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Mountain Legacy Project

October 23, 2013

Scientists are using the science of computer vision to document climate change in the Rocky Mountains.

Transcript

BOB HIRSHON (host):

A new view of the mountains. I’m Bob Hirshon and this is Science Update.

The Clearwater Forest in 1924 (left), and in the present day from the same point of view (right). Note the change in the tree line over time. (Courtesy of the Mountain Legacy Project)

Human activity and climate change have been altering the face of the Canadian Rockies for over a century. But how do scientists document such long-term changes? At the University of Victoria, researcher Alexandra Branzan Albu programs computers to recognize different patterns in mountain landscapes.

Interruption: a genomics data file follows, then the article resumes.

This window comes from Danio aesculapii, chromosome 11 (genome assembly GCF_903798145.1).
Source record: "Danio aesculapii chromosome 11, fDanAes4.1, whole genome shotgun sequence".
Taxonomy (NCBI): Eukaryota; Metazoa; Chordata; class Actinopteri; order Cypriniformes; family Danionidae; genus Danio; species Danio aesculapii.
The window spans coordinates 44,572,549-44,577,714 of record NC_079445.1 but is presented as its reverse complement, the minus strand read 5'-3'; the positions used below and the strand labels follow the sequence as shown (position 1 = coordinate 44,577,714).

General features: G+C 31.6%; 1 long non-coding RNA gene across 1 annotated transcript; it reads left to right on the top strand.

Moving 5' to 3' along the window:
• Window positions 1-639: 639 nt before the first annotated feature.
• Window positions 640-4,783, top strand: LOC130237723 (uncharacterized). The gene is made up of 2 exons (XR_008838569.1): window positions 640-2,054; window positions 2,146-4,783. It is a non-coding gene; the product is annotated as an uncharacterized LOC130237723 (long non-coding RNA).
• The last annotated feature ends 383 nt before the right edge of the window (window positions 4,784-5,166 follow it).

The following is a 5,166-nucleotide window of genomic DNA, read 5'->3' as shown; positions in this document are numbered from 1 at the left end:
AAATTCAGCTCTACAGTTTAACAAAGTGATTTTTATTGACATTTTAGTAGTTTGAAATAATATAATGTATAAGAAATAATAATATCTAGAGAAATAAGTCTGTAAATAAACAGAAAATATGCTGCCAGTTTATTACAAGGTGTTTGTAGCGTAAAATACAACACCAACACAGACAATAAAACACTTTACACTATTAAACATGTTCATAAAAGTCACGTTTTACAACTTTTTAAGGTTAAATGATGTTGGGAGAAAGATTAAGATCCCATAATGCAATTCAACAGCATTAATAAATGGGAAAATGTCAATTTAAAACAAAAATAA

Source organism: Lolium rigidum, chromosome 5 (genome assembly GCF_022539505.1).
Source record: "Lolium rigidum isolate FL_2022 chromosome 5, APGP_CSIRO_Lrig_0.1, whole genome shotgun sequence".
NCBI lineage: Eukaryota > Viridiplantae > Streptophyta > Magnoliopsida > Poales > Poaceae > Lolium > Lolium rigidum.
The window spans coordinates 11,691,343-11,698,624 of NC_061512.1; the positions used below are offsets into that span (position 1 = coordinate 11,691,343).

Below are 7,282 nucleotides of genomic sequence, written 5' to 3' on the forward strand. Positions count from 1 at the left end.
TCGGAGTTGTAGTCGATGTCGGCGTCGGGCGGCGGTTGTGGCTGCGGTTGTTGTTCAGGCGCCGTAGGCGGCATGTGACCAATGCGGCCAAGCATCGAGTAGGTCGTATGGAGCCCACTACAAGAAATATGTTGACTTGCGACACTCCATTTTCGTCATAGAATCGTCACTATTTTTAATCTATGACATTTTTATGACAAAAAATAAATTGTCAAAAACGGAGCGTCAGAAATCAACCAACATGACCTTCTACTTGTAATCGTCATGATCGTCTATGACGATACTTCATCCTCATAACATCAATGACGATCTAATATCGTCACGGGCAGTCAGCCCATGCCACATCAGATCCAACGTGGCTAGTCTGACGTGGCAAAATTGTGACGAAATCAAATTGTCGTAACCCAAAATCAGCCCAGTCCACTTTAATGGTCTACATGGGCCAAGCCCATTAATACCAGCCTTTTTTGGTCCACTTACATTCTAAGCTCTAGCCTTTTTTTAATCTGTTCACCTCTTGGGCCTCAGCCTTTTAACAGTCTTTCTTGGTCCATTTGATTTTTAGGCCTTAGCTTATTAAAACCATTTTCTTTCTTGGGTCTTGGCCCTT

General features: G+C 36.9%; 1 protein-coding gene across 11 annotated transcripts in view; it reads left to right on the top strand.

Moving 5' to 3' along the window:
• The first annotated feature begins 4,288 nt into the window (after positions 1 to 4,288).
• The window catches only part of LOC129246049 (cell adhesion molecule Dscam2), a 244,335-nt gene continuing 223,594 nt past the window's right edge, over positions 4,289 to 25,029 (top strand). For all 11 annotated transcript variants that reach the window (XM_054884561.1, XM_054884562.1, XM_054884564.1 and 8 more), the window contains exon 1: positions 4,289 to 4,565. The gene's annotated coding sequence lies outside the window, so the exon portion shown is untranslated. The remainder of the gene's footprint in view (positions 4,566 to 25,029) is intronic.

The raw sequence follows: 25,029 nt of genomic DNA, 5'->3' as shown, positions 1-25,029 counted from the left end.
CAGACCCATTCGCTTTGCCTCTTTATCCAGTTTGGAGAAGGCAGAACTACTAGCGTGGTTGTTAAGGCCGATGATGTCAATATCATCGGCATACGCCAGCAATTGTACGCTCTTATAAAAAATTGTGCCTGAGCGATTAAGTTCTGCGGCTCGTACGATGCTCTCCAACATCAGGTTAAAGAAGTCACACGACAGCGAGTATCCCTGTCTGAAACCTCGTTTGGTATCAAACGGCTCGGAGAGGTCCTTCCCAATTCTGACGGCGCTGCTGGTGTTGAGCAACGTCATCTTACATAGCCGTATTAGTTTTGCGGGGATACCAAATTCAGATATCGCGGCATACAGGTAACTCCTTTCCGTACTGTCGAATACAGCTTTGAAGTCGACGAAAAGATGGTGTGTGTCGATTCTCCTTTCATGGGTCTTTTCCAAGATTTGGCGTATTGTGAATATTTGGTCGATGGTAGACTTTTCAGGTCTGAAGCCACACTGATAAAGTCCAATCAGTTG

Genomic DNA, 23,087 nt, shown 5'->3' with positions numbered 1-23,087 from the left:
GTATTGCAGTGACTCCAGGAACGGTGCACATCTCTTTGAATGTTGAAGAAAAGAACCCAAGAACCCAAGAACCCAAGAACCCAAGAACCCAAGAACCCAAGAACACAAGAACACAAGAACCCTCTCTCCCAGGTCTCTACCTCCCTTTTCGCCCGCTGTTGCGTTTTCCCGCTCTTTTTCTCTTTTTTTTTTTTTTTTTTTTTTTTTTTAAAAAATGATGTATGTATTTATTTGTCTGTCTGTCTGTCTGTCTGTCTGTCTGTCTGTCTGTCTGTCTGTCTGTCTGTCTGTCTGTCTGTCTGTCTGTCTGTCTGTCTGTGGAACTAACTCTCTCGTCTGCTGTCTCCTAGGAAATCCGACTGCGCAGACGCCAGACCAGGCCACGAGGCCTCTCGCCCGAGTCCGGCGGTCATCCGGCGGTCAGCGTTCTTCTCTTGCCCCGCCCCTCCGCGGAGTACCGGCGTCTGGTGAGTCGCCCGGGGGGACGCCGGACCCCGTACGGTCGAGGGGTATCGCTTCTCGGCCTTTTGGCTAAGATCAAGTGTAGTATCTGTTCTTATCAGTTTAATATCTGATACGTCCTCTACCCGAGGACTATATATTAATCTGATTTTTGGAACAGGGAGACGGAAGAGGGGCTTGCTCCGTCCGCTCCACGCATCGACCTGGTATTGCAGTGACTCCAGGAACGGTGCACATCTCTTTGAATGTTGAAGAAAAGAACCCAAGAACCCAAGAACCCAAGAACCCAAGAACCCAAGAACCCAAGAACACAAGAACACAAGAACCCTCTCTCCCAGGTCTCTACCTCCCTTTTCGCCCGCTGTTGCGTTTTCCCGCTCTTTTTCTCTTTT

ALEXANDRA BRANZAN ALBU (University of Victoria):

The texture of an image is very different for forests, meadows, lakes, and rocks, so that is a very intuitive way to try to separate those areas of the image.

HIRSHON:

The computer programs then detect differences between modern photos of the mountains and archival photos taken during the 19th and 20th centuries.

ALBU:

For instance we see that the tree line has gone up because of the climate warming.

HIRSHON:

To see before and after photos for yourself, visit explore.mountainlegacy.ca. I’m Bob Hirshon, for AAAS, the science society.